- User Rating: Excellent
Ease of Use:
Quality of Tech Support:
Pros:Size, weight, IBM keyboard, quality
Cons:No USB port, short battery life, non-cardbus PC card slots
The Bottom Line: A terrific subnotebook within its limitations.
First off, the IBM 560 can be many different machines, as these were sold in plain 560, E and X models, with processors ranging from Pentium 100 MHz up through fast Pentium II units. Mine is a bit different than the listed category in that I have the 150MHz processor and the 11.3" DSTN screen. The two models were sold at the same time, and other than the 16MHz speed difference (not noticeable) and screen (VERY noticeable - I'll talk about both), they are identical in every way.
First off, any Pentium Processor slower than 200MHz and older than the Pentium II means that the user will be limitted in choice of operating system. Windows XP is out of the question, and Windows 2000, while useable, will be a bit sluggish. That said, Windows 2000, provided you upgrade to at least 80MB of ram and a 3GB drive, is fine on this machine (I'm writing on it now). More likely, however, you will be using Windows 95 or 98 on this, which is no worse than using Windows 9x on any other computer, with 98 being fast on this model, and with IBM's utilities installed even adds hibernation (suspend to disk) and a number of other system management features. Running older software such as MS Office 97 or even 2000, this is still a very serviceable laptop which can get almost anything done most people would use a laptop for.
The screen is another matter entirely. I'll start by saying that I really dislike DSTN screens and that I find 12" about the minimum size. Despite the above statement, the 11.3" DSTN screen on my Thinkpad 560e is actually not that bad. Of course it has the usual DSTN problems like the cursor dissappearing when moved quickly and muddy colors, but the contrast is higher than that of the Toshiba Satellite Pro 440CDX I have at work, and unless it is held up next to a TFT screen, is entirely serviceable. Text is sharp and graphics (not motion) are clear - more than up to web browsing and office-type work. Still, if you are buying used, go for the 166MHz/TFT model, the 12" TFT is worth the extra $50 or so you will spend. I bought the DSTN model on ebay because the auction price was extremely low ($72) and the seller described the unit in "Like New" condition, which it was. After $20 shipping I ended up with a 4lb, 1" thick laptop computer for under $100. Usually these sell for $175, with the TFT models at $225-$250.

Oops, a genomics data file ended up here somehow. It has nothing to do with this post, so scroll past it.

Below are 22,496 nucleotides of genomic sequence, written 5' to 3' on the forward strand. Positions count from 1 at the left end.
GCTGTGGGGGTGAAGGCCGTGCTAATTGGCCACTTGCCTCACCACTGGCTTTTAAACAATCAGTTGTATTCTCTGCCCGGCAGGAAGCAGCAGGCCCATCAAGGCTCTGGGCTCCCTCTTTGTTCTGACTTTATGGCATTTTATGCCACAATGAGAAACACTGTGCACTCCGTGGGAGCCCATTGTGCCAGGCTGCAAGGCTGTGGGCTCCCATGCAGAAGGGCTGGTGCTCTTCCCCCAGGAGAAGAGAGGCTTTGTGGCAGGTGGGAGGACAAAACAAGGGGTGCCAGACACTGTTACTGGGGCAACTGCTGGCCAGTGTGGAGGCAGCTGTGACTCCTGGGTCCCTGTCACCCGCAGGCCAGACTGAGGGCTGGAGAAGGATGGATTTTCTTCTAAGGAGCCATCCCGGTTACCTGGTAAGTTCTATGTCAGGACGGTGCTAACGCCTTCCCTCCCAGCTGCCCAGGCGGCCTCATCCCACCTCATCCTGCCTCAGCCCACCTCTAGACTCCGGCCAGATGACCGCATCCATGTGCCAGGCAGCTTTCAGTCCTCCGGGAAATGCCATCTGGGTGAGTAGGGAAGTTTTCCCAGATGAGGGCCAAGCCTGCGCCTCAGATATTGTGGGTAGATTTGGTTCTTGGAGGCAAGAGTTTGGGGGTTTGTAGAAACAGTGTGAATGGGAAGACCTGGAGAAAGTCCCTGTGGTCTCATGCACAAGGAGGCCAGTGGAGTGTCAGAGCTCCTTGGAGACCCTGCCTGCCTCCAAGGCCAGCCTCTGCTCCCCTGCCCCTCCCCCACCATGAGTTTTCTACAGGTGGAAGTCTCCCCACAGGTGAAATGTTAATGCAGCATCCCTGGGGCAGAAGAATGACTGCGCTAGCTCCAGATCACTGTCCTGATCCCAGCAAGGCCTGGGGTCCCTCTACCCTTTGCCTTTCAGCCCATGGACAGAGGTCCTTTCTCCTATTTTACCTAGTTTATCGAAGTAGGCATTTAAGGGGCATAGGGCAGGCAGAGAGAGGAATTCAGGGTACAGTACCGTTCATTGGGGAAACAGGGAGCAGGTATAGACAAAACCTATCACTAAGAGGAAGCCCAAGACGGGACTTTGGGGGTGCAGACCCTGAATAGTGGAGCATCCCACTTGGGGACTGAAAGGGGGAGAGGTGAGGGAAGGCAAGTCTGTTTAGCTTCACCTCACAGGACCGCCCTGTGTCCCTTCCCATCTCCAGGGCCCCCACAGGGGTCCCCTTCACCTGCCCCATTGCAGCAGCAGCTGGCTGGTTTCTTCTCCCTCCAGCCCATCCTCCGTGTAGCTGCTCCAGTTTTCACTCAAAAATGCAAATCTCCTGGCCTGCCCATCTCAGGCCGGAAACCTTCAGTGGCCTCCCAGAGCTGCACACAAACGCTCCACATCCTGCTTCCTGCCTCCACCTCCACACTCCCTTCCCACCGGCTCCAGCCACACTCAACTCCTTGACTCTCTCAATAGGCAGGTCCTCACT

These machines were made around 1997/98, and lack two features I consider as important which were already common at that time. First is a USB port, which most high-end laptops had in 97, and the second is cardbus 932 bit) enabled PC card slots. My 1997-vintage Toshiba Satellite Pro has both of these features, and the even older Portege 650 (1996) I used to own already had the cardbus slots. I understand leaving ports off of a subnotebook, but this one actually has all of the usual parallel, serial and PS2 ports built-in, and a pair of PC card slots, though of the older 16 bit variety. Adding cardbus slots wouldn't add space, but would add cost as the 560E is built on the same motherboard as the older ThinkPad 560, which debuted in 1995. Still, these were high-end laptops aimed at executives with correspondingly high price tags, and should have been updated to include USB and cardbus in 1997/8. The 560 series did get these features when the 560X came out with the Pentium II processor, but these are much more expensive, and a year or two after the same features were available from the competition.
The case is very sturdy and well-made, with the typically IBM rubberized finish and red and black ThinkPad look. Pull one of these out today and nodoby will oooh and aaaah over it like they used to, but that is only because the thin and light Sonys, ThinkPad X20s and Porteges are smaller still. Wow-factor asides though, these are still very small and light machines, and have phenominal keyboard feel. I can't think of a better laptop for actually writing on - modern laptops could use a keyboard this good, and it is a valid reason to choose one of these over the latest $3000 status machine.
In conclusion, these machines, if used within their limitations, are a fantastic value, and even the DSTN model is good enough if the price is right. The lack of cardbus and USB means that you probably won't ever get wireless networking and won't be able use some PC card peripherals, though 16-bit modems and ethernet cards are available and work well. If you use older software (Office 97 is still VERY comparable in features and ease-of-use to the latest Office XP and uses the exact same file format) and get a new battery, you will find yourself with a very small, light and convenient laptop that performs very well indeed.
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Amount Paid (US$): 72
Operating System: Windows
Processor: Intel Pentium
Processor speed: Under 200
Screen Size: 11
Hard Drive (GB): Under 4